- Avoid long, obscure, or easily misspelled words
This rule goes hand-in-hand with the previous one, but adds obscure and often misspelled words to the list. Oxford dictionary provides a guide to words that are often misspelled which is an excellent reference for words you will probably want to avoid. If you run a chauffeur service for pets, for example, you’d probably want to avoid petchauffeur.com—yes, chauffeur is on the list—and go with something easier like petrides.com or petcab.com (these are just examples, by the way, as it’s unlikely that either of those domains are available.) Similarly, if you have a business or website for oenophiles (wine lovers) we definitely don’t recommend using oenophile.com as your domain name. The chances that most people will know this word—much less be able to spell it—are slim to none. Try something like welovewine.com or winelovers.com instead.
- Include Keyword(s)
One of the best ways to achieve a high ranking on Google is to include keywords related to your business in your content, meta tags, and yes, even your domain name. So, if you cannot find a domain match for the business name of your hair salon in Brooklyn, something like brooklynhairstylist.com might work well. After all, when people are searching for a good spot in Brooklyn to get their hair styled, “Brooklyn hair stylist” would likely be one of the phrases they would use to search. If they do, then there you are right at the top of the search results (provided you are optimizing the other elements on your site as well.) Pretty neat, right?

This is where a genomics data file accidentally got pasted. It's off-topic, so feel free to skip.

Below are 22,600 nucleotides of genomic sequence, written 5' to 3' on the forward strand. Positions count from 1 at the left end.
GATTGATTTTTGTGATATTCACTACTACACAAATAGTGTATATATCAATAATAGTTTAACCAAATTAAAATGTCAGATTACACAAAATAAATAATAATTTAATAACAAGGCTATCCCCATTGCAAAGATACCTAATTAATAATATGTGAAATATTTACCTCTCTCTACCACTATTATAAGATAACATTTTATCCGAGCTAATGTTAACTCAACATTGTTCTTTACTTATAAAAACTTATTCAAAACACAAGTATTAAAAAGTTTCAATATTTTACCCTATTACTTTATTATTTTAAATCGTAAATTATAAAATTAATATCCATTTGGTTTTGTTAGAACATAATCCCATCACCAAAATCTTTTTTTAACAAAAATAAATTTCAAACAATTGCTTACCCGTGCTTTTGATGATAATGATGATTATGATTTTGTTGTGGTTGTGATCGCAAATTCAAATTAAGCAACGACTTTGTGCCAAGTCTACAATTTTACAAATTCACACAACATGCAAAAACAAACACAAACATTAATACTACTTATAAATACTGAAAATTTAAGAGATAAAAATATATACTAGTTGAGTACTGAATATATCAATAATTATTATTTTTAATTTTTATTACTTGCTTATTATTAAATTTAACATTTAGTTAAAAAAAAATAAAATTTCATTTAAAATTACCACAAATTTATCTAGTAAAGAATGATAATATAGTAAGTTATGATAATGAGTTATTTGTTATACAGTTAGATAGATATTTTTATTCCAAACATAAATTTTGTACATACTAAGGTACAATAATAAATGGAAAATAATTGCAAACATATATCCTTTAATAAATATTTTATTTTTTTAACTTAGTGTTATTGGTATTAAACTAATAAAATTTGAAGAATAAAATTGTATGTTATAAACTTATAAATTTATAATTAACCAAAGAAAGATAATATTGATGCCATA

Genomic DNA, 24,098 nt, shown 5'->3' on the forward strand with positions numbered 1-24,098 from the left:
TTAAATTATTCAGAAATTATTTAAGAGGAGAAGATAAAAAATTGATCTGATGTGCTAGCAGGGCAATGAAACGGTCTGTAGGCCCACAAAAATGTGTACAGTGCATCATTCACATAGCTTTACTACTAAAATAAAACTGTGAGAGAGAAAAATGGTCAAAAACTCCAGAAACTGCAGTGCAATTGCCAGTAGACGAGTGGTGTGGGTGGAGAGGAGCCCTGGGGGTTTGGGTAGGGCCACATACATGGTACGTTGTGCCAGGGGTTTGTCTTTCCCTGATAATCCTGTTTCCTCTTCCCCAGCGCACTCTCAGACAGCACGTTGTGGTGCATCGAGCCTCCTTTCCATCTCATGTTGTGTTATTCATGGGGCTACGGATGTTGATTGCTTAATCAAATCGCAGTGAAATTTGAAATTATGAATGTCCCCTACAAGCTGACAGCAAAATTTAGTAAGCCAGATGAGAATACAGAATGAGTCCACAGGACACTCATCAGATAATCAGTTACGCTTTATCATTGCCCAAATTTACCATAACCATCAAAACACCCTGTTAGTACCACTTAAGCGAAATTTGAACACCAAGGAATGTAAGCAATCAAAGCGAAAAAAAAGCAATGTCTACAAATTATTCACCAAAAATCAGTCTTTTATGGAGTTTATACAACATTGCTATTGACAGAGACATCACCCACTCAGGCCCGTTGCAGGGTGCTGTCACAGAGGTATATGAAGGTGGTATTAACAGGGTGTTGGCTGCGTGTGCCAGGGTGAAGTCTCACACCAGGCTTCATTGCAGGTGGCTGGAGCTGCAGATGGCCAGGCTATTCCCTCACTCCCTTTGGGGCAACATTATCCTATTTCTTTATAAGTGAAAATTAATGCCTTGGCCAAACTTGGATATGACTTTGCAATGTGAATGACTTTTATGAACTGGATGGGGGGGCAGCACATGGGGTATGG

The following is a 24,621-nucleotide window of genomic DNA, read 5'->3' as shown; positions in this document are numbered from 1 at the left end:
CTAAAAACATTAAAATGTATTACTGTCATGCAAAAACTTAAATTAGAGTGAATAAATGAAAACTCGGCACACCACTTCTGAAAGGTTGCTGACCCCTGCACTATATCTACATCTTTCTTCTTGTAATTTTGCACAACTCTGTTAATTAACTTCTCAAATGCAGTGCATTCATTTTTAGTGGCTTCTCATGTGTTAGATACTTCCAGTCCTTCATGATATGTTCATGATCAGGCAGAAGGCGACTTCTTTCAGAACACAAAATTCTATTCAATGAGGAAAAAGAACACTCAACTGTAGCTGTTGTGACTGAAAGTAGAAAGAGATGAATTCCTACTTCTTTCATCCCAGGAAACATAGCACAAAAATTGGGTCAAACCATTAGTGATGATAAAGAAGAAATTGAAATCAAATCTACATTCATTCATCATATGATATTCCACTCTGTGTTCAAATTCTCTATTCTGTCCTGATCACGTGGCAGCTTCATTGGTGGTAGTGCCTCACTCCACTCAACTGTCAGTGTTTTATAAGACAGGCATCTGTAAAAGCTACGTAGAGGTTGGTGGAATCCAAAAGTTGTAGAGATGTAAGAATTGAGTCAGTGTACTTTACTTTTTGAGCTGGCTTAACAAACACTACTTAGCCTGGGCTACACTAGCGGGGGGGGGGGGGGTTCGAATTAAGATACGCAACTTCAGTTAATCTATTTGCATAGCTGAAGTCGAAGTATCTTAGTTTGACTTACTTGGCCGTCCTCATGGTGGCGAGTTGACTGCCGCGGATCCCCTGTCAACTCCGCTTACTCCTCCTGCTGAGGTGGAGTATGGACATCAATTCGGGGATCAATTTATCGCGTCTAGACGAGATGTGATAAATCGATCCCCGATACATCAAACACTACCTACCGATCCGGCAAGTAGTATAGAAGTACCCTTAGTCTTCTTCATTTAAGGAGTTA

- Stay away from hyphenated domain names
Sometimes you’ll see domain names with words separated by hyphens, for example jakes-candy.com instead of simply jakescandy.com. 99% of the time, this is because the name they wanted was already taken when they registered their domain, but hyphenation is usually not the most prudent strategy. On the page, jakes-candy.com looks pretty simple, but consider how awkward memorizing that might be (“jakes hyphen candy” or “jakes dash candy”.) Not so simple, is it? Instead, we recommend using one of the other strategies mentioned above when choosing your domain.